Community Disaster Preparedness: An index designed to measure the disaster preparedness of rural communities

Amanda Seymour*, Benedict C. Posadas, Christine E. Coker, Scott A. Langlois and Randy Y. Coker
Mississippi State University, Coastal Research and Extension Center

Disaster preparedness can be defined as the knowledge and capacities developed by governments, professional response and recovery organizations, communities and individuals to effectively anticipate, respond to, and recover from, the impacts of likely, imminent or current hazard events or conditions. The coastal communities of the Northern Gulf of Mexico region stretching from Louisiana to Florida are predominantly rural and, as such, have the potential to not only be impacted directly by a variety of hazards in the region, but also indirectly due to their geographical association to the more populated urban areas to which they border. A better understanding of how these communities prepare for and respond to disasters may offer insight into factors which could be used to increase the resiliency of these communities before, during and after a disaster.

In spring 2010, the Mississippi State University, Center for Urban Rural Interface Studies (CURIS) began an investigation into the development of a tool to measure how well prepared coastal communities were with regard to their ability to handle any type of natural hazard in the region. The goal of this project was to measure and compare the level of disaster preparedness of coastal communities along the CURIS region, which was defined as twenty counties and parishes in Louisiana, Mississippi, Alabama and Florida. Collection of disaster preparedness data was accomplished through the use of a mailed 52 question survey. Survey responses from sources which included emergency management, law enforcement, fire department and county/parish extension personnel were used to create a Community Disaster Preparedness Index (CDPI).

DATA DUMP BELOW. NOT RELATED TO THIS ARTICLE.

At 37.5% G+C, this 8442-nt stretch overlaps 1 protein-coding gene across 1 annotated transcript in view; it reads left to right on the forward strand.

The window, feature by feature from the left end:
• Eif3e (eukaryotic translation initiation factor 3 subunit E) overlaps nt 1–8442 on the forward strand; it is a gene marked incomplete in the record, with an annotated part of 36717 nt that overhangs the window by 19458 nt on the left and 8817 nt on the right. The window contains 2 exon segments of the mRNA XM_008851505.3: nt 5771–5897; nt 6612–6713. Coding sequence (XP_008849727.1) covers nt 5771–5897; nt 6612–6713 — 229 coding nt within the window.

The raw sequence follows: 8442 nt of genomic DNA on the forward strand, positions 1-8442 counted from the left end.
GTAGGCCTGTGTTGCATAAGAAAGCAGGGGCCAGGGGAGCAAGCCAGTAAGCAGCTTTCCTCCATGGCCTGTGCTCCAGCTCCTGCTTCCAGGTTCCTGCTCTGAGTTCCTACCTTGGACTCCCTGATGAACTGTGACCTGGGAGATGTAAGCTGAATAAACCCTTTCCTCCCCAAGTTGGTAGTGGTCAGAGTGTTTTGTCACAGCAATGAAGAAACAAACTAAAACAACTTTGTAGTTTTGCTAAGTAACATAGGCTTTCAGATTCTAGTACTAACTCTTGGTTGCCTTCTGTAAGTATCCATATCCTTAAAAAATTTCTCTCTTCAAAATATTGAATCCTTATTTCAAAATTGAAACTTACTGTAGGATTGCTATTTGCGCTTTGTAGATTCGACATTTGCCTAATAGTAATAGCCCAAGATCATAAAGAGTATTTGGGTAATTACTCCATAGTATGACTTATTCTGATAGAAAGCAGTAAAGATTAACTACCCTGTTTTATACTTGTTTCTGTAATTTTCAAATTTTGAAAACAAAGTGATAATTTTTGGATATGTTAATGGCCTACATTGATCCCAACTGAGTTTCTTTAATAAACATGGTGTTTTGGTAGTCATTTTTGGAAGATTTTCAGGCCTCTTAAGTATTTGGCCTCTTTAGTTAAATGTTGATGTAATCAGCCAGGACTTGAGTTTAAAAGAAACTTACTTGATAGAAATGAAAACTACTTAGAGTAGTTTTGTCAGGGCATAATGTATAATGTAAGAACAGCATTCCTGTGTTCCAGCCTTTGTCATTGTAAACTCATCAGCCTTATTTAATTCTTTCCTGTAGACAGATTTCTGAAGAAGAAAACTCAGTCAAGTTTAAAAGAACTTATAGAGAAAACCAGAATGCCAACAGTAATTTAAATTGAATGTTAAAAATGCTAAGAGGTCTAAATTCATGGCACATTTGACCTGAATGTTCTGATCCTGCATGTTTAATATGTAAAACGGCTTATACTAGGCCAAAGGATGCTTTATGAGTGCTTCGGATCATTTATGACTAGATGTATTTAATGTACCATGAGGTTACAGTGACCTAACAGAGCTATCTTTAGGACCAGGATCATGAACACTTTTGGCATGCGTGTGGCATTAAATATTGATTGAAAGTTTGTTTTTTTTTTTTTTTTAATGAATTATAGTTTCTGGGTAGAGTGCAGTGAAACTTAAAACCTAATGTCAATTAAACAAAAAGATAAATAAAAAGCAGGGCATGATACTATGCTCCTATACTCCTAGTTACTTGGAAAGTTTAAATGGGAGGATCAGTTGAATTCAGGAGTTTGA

The CDPI measures disaster preparedness based on eight variables:  disaster preparedness plan, communication, security, transportation, sheltering, volunteer collaboration, utilities and critical infrastructure. Based on responses is each community, these variables are scored with a numeric value and form a basis for the CDPI representing the current level of disaster preparedness of the county/parish. Surveys were mailed to 83 targeted participants with completion instructions and included a postage paid envelope to return the completed survey. Over the course of several weeks, two complete CDPI survey mailings were performed with a total response 24 surveys completed from 17 counties/parishes in the CURIS region.

The data from these completed surveys have been analyzed and preliminary results show an average CDPI score of 0.50 for the participating counties.  The lowest average score was for the volunteer collaboration variable at 0.31 while the highest scoring variable was communication at 0.83. More results will be displayed on the poster.  The scores are based on a ranking system of 0 to 1 where 0 is the lowest level of preparedness and 1 is the highest level of preparedness.

View the pdf version of the poster presentation.